Some were talking and laughing; others were in a line, bearing bales
of furs from bateaux just arrived at the log-and-stone wharf stretched
from the centre of the bay. But all of them, and curious women peeping
from their houses on the beach, particularly Jean Bati' McClure's
wife, could see that Michel Pensonneau was walking with Mama Lalotte.

This sight struck cold down Jenieve's spine. Mama Lalotte was really
the heaviest charge she had. Not twenty minutes before had that
flighty creature been set to watch the supper pot, and here she
was, mincing along, and fixing her pale blue laughing eyes on Michel
Pensonneau, and bobbing her curly flaxen head at every word he spoke.
A daughter who has a marrying mother on her hands may become morbidly
anxious; Jenieve felt she should have no peace of mind during the
month the coureurs-de-bois remained on the island. Whether they
arrived early or late, they had soon to be off to the winter
hunting-grounds; yet here was an emergency.

"Mama Lalotte!" called Jenieve. Her strong young fingers beckoned with
authority. "Come here to me. I want you."

The giddy parent, startled and conscious, turned a conciliating smile
that way. "Yes, Jenieve," she answered obediently, "I come." But she
continued to pace by the side of Michel Pensonneau.

Jenieve desired to grasp her by the shoulder and walk her into the
house; but when the world, especially Jean Bati' McClure's wife, is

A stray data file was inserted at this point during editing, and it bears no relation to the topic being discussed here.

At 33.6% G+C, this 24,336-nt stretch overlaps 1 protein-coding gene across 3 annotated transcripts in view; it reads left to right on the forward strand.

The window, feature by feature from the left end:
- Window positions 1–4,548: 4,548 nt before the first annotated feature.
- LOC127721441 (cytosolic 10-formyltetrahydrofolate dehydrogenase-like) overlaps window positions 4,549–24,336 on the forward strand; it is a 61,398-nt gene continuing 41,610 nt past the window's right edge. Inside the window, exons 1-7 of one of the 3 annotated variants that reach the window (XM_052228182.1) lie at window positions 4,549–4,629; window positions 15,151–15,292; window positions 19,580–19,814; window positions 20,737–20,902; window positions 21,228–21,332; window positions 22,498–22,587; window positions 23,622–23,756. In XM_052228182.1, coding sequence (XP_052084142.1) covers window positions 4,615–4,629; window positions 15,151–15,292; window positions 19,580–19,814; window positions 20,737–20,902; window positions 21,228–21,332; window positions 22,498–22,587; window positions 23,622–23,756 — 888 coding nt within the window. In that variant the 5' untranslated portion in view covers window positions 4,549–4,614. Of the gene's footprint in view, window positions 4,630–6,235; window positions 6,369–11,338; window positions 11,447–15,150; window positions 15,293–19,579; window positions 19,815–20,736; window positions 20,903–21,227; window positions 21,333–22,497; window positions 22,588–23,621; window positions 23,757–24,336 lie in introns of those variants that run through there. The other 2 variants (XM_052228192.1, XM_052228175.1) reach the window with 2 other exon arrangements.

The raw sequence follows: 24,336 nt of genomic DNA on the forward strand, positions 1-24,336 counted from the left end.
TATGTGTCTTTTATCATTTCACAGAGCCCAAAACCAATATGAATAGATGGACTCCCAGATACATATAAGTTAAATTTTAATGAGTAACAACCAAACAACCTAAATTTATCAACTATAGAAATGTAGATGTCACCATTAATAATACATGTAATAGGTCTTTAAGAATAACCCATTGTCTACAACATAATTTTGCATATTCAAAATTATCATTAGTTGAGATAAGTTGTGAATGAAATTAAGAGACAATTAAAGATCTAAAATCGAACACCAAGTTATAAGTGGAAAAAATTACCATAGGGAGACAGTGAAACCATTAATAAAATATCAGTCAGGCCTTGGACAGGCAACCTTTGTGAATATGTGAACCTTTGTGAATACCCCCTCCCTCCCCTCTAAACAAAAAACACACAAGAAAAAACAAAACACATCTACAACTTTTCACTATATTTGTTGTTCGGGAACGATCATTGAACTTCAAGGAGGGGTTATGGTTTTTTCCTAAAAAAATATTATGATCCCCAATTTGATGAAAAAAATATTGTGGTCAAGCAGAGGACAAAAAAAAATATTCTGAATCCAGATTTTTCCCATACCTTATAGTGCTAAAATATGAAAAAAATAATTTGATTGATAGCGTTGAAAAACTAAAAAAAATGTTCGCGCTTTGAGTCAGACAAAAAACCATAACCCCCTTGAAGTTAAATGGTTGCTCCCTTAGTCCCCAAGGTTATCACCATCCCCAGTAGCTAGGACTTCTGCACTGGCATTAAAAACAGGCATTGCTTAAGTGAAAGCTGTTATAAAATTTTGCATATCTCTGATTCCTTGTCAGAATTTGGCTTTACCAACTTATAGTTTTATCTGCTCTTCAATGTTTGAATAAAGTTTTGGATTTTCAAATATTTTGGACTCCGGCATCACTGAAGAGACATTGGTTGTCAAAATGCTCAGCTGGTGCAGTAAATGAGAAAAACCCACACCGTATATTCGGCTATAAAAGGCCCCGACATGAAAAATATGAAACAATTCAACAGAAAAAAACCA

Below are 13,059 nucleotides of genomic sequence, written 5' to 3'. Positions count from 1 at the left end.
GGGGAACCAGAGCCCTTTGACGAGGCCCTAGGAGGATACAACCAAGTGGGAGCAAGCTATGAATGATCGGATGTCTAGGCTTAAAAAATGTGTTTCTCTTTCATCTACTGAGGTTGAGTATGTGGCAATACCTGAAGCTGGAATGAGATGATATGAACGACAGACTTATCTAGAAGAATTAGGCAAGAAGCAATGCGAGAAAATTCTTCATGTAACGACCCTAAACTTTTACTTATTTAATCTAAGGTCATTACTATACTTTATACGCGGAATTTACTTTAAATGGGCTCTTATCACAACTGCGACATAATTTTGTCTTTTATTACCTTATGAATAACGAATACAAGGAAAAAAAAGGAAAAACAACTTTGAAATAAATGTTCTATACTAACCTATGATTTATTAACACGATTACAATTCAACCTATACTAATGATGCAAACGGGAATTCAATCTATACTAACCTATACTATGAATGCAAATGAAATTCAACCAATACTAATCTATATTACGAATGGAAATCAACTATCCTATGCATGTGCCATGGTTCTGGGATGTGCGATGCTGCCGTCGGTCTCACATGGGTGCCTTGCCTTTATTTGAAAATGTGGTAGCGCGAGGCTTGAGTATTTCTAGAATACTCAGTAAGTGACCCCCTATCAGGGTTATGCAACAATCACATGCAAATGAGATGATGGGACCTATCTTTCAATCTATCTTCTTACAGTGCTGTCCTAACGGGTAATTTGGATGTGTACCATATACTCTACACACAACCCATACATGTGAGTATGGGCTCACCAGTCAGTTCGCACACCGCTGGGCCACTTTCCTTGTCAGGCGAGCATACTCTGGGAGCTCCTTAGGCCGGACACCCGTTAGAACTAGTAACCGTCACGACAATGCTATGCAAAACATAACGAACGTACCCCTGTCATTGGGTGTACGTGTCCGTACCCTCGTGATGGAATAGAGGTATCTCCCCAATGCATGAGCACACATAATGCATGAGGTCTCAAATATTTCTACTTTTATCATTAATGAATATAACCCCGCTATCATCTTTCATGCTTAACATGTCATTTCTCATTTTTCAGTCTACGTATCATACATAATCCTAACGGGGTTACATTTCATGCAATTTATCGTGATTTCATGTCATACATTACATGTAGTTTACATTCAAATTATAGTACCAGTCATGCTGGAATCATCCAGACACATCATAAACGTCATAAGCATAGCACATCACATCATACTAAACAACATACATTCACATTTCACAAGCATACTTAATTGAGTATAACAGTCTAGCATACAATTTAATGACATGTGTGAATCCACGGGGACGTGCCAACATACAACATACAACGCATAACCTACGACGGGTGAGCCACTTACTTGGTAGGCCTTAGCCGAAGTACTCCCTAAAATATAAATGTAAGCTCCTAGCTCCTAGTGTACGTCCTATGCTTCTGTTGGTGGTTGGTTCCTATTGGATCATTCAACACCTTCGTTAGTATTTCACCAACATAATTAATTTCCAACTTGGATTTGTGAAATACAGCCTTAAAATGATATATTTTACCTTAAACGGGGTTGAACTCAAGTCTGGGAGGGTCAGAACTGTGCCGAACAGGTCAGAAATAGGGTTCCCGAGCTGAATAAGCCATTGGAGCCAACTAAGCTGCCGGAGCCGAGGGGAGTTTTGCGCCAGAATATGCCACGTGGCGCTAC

watching to see how you manage an unruly mother, it is necessary to
use some adroitness.

"Will you please come here, dear Mama Lalotte? Toussaint wants you."

"No, I don't!" shouted Toussaint. "It is Michel Pensonneau I want, to
make me some boats."

The girl did not hesitate. She intercepted the couple, and took her
mother's arm in hers. The desperation of her act appeared to her while
she was walking Mama Lalotte home; still, if nothing but force will
restrain a parent, you must use force.

Michel Pensonneau stood squarely in his moccasins, turning redder
and redder at the laugh of his cronies before the warehouse. He was
dressed in new buckskins, and their tawny brightness made his florid
cheeks more evident. Michel Pensonneau had been brought up by the
Cadottes of Sault Ste. Marie, and he had rich relations at Cahokia,
in the Illinois Territory. If he was not as good as the family of
Francois Iroquois, he wanted to know the reason why. It is true, he
was past forty and a bachelor. To be a bachelor, in that region, where